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ELF and super-diversity: a case study of ELF multilingual practices from a business context

ELF and super-diversity: a case study of ELF multilingual practices from a business context
ELF and super-diversity: a case study of ELF multilingual practices from a business context
This article explores the link between English as a Lingua Franca (ELF) and super-diversity in the multilingual business context of a small IT company, where English is used as a lingua franca and various linguistic resources play an important role in the company practices. The aim of the study is to examine the practices, orientations to and use of ELF and multilingual resources within an ethnographically-oriented approach, with data collected through observations, interviews, focus groups and recordings of naturally-occurring interactions. The findings show that the company's practices are highly multilingual, whereby ‘languaging’ is a common and positively valued phenomenon. Results also show that ELF is highly collaborative, both in spoken and written communication, and the staff's sociolinguistic repertoire is sensitive to the interlocutors' communicative resources
2191-9216
287-313
Cogo, Alessia
7b7480bb-3823-47c2-a81f-e2dab000e10d
Cogo, Alessia
7b7480bb-3823-47c2-a81f-e2dab000e10d

Cogo, Alessia (2012) ELF and super-diversity: a case study of ELF multilingual practices from a business context. Journal of English as a Lingua Franca, 1 (2), 287-313. (doi:10.1515/jelf-2012-0020).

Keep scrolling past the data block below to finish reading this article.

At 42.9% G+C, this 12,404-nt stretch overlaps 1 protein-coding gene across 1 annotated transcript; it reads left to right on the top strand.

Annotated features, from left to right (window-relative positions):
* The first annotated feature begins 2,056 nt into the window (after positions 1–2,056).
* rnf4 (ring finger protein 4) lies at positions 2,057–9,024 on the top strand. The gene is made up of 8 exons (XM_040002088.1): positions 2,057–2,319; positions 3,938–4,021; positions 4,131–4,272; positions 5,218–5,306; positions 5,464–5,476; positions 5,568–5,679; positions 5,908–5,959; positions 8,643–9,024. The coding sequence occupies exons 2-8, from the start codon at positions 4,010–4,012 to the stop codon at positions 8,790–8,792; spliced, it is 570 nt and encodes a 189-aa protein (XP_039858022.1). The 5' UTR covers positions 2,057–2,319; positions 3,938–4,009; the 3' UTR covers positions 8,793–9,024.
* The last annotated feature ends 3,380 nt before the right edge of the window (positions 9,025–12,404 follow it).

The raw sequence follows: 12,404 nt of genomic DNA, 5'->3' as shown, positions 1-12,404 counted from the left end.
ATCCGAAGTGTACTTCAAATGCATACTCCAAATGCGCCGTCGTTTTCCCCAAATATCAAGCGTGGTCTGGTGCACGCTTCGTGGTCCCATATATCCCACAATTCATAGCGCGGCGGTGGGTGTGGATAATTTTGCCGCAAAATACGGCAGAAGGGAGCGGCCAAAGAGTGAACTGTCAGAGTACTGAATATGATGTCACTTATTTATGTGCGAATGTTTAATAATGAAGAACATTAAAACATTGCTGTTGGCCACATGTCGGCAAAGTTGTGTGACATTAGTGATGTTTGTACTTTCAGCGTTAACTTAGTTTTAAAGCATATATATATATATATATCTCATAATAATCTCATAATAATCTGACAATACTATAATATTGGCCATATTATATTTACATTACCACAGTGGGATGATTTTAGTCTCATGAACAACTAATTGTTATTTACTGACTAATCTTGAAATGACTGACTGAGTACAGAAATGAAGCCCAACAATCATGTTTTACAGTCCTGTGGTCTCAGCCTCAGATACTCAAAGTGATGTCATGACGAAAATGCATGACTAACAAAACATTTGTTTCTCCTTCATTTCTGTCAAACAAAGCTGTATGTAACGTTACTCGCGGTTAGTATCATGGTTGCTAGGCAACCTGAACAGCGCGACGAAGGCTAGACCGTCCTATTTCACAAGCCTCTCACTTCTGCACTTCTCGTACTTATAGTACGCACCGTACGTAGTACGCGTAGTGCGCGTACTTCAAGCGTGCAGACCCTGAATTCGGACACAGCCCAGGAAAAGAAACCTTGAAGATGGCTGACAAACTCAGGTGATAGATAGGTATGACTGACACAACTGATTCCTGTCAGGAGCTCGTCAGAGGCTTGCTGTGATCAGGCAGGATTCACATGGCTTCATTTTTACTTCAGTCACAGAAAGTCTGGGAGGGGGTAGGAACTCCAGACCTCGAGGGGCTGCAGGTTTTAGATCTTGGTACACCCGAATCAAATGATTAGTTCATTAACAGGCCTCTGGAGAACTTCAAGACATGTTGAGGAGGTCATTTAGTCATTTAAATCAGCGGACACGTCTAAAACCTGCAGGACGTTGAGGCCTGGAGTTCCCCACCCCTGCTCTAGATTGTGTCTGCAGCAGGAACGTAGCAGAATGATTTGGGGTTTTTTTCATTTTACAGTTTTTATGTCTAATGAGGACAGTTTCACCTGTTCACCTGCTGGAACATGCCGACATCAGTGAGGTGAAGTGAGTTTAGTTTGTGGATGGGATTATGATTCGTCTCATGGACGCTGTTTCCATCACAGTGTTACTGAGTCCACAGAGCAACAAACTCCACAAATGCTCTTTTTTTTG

Record type: Article

Abstract

This article explores the link between English as a Lingua Franca (ELF) and super-diversity in the multilingual business context of a small IT company, where English is used as a lingua franca and various linguistic resources play an important role in the company practices. The aim of the study is to examine the practices, orientations to and use of ELF and multilingual resources within an ethnographically-oriented approach, with data collected through observations, interviews, focus groups and recordings of naturally-occurring interactions. The findings show that the company's practices are highly multilingual, whereby ‘languaging’ is a common and positively valued phenomenon. Results also show that ELF is highly collaborative, both in spoken and written communication, and the staff's sociolinguistic repertoire is sensitive to the interlocutors' communicative resources

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Published date: October 2012
Organisations: Modern Languages and Linguistics

Identifiers

Local EPrints ID: 349253
URI: https://eprints.soton.ac.uk/id/eprint/349253
ISSN: 2191-9216
PURE UUID: e98326d0-f474-4477-901b-ea62a3417d76

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Date deposited: 27 Feb 2013 09:31
Last modified: 18 Jul 2017 04:43

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Author: Alessia Cogo

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